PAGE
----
If their new IP address is listed in the SPF record of a known brand, they can send authenticate messages from that brand, essentially assuming the brand’s reputation.

One way this abuse is mitigated is that mailbox providers will notice if you have an unusually large range (maybe larger than a /16) and won’t associate messages authenticated from that range with a domain’s reputation. But still, this is Spooky.

A new suspect is identified

At some point, spammers realized subdomains share a reputation with their parent domain. While there are technical semantics about where the message comes from, the fact is many domain reputation systems share and commingle domain reputation scores with subdomains.

We first saw this weaponized by attackers when they were exploiting domains sold by registrars that were not considered as official top-level domains. You can learn more about it right here.

Now spammers are looking at big, high-reputation domains and running lookups combing through their DNS records. From there they can find something called a “dangling domain” or a “hanging CNAME”.  This is where a DNS record is pointing to another location that does not exist.

Wait — Why would someone have a hanging CNAME?

Don’t judge. There are any number of reasons and they can be super easy to have just by accident.

Here’s an example: Let’s say Big Brand A ( hires a web designer for a special marketing project, and the designer asks the brand to designate a subdomain ( and point it to her own web hosting platform ( This CNAME record essentially redirects all DNS queries from the brand to the web designer, giving her control to execute the custom contest website.

But oh no. Oh noooo. The following year the web designer goes out of business and her domain registration expires. The domain is unregistered. But the DNS record pointing from to this designer still DOES exist. And there’s the rub.

Hanging CNAMEs can be weaponized

The DNS CNAME record still redirects queries, even if the destination is an unregistered domain. Bad actors are searching for these hanging records so they can control the destination domain. When they find one, they’ll buy and register the domain (

Once they own the domain, spammers can publish an SPF record. Since DNS queries for Big Brand’s subdomain still redirect to the malicious actor, it’s as if the actor has full control over the SPF record for the brand’s subdomain.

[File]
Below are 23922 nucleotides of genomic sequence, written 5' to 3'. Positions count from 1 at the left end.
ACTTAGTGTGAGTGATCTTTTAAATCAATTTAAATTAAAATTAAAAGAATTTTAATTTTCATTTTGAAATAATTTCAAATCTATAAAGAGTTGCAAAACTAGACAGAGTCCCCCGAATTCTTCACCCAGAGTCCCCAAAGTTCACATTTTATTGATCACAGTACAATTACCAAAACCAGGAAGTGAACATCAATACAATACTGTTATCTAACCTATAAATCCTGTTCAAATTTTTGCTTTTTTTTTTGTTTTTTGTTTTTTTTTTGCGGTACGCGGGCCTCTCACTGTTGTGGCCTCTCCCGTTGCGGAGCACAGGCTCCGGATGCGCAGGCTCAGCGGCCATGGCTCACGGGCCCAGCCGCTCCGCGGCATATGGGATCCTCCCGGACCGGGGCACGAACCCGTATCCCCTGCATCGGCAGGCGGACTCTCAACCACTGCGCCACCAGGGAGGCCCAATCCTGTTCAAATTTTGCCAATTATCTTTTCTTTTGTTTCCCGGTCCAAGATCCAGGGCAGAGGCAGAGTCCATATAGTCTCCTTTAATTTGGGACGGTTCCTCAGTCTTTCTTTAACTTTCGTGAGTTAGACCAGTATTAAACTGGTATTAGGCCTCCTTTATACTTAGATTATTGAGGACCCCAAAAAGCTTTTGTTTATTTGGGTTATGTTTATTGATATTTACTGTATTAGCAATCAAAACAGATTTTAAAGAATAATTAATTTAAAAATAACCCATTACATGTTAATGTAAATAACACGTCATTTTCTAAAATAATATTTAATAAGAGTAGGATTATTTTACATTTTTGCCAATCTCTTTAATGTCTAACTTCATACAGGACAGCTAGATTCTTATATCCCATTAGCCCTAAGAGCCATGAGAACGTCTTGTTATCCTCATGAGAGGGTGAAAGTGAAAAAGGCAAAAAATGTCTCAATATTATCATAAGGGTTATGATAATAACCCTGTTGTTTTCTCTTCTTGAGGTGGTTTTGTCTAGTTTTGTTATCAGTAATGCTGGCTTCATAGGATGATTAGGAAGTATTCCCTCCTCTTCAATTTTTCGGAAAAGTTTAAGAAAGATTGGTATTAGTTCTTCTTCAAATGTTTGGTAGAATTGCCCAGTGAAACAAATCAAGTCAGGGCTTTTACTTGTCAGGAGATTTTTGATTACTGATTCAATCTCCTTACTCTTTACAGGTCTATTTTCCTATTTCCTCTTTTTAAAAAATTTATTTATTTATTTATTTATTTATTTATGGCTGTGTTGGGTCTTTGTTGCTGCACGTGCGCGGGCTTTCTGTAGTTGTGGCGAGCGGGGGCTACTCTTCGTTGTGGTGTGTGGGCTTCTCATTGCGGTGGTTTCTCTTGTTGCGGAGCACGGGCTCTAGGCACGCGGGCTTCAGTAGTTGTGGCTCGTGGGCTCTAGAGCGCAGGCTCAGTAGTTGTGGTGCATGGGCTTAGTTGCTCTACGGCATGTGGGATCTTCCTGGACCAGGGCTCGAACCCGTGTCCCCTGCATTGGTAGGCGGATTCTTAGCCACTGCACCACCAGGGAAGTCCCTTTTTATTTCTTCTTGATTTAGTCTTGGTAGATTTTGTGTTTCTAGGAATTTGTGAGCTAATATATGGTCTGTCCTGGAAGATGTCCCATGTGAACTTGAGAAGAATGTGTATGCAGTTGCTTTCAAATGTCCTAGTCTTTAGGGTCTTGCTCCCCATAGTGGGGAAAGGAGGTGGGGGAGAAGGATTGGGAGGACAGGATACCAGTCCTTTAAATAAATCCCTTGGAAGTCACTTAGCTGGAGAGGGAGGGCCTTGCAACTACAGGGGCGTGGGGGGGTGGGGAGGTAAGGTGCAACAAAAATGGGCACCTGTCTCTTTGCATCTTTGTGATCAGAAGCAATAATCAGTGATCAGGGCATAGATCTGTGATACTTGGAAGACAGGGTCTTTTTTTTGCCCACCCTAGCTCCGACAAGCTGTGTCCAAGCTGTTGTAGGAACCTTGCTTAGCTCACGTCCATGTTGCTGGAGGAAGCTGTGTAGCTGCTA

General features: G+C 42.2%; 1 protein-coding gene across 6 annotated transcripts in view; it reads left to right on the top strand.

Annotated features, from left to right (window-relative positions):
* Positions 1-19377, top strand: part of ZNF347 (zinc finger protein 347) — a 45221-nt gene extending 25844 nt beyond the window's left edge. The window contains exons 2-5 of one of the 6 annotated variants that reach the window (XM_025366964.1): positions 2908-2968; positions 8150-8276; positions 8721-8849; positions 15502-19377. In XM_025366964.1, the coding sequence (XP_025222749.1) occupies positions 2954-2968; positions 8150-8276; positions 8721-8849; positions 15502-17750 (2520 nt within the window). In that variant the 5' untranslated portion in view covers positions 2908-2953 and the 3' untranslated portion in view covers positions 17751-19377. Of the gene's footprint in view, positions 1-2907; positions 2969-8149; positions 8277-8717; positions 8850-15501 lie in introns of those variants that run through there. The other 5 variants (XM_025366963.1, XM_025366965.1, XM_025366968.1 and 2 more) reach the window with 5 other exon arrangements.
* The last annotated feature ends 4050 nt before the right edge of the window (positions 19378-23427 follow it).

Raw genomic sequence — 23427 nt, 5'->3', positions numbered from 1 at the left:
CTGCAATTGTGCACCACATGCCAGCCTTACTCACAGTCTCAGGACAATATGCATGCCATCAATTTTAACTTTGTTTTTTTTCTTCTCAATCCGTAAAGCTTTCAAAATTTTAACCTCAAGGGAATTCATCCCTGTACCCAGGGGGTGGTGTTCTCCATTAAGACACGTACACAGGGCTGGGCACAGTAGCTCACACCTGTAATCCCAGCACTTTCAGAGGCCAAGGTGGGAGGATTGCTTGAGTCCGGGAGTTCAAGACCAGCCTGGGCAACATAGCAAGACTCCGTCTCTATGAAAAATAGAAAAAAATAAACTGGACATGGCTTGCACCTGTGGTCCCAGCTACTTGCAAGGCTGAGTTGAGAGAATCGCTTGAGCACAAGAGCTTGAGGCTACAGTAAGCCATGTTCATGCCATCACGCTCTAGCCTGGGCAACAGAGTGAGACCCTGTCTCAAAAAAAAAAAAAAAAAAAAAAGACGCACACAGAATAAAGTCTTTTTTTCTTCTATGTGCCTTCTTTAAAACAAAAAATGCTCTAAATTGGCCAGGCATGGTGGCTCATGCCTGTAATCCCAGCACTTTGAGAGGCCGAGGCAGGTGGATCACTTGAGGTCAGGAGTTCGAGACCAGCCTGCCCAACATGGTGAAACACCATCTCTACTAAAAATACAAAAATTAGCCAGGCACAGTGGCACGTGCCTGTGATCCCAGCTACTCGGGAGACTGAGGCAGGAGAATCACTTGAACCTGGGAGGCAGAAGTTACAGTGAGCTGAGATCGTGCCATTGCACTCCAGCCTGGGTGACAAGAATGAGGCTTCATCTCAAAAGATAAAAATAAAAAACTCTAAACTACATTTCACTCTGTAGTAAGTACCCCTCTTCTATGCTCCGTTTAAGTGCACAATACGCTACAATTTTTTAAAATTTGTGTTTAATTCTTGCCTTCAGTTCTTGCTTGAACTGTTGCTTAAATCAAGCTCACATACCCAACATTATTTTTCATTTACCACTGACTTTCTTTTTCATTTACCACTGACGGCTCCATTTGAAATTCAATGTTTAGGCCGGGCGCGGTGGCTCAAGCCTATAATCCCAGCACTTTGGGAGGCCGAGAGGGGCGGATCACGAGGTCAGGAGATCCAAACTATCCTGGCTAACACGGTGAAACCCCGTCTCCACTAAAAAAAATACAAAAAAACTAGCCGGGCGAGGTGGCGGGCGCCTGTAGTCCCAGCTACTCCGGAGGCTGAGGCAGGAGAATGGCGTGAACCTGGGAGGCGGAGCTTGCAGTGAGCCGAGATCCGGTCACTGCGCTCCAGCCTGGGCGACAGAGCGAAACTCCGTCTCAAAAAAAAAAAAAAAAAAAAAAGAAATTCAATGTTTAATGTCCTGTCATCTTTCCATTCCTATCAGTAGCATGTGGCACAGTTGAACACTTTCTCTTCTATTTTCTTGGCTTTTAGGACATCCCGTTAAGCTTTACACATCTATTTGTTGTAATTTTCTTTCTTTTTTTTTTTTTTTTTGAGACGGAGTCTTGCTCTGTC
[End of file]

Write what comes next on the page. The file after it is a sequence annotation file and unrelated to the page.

The malicious actor can officially send SPF authenticated mail using Big Brand A’s subdomain, which gets messages past spam filters and into the inboxes of unsuspecting users.

Here’s an example (don’t worry, we’ve already contacted the affected brand’s security team and the CNAME has been removed).

An example of a stolen domain being used for spam.

Consequences can be dire

What does this mean in simple terms?

There are huge volumes of spam messages that mailbox providers like Google are associating with legitimate brand domains from a reputation perspective.

Your sending reputation as a brand at a mailbox provider like Google could be abysmal if you’re the subject of one of these attacks. This might put your email deliverability rates to Gmail inboxes severely at risk. That means higher bounce rates and more emails landing in the spam folder.

Imagine a holiday season in which you cannot reach any potential customers using a Gmail address? No don’t, it’s too scary and we can’t be held liable for any emotional damage the vision may cause.

But seriously…this level of reputation damage could be catastrophic to brands who rely on the ability to reach their consumers via email. So, basically everyone.

Stay vigilant

We won’t sugar-coat it: there aren’t many things you can do to prevent this kind of attack.

The unfortunate reality is, there could be any number of subdomains for your business that no one knows about. Think back to our example. The subdomain was created and pointed in good faith for a good reason. If the original contractor goes out of business, they likely won’t inform every client they’ve ever worked with that they’re closing up shop.

What CAN you do?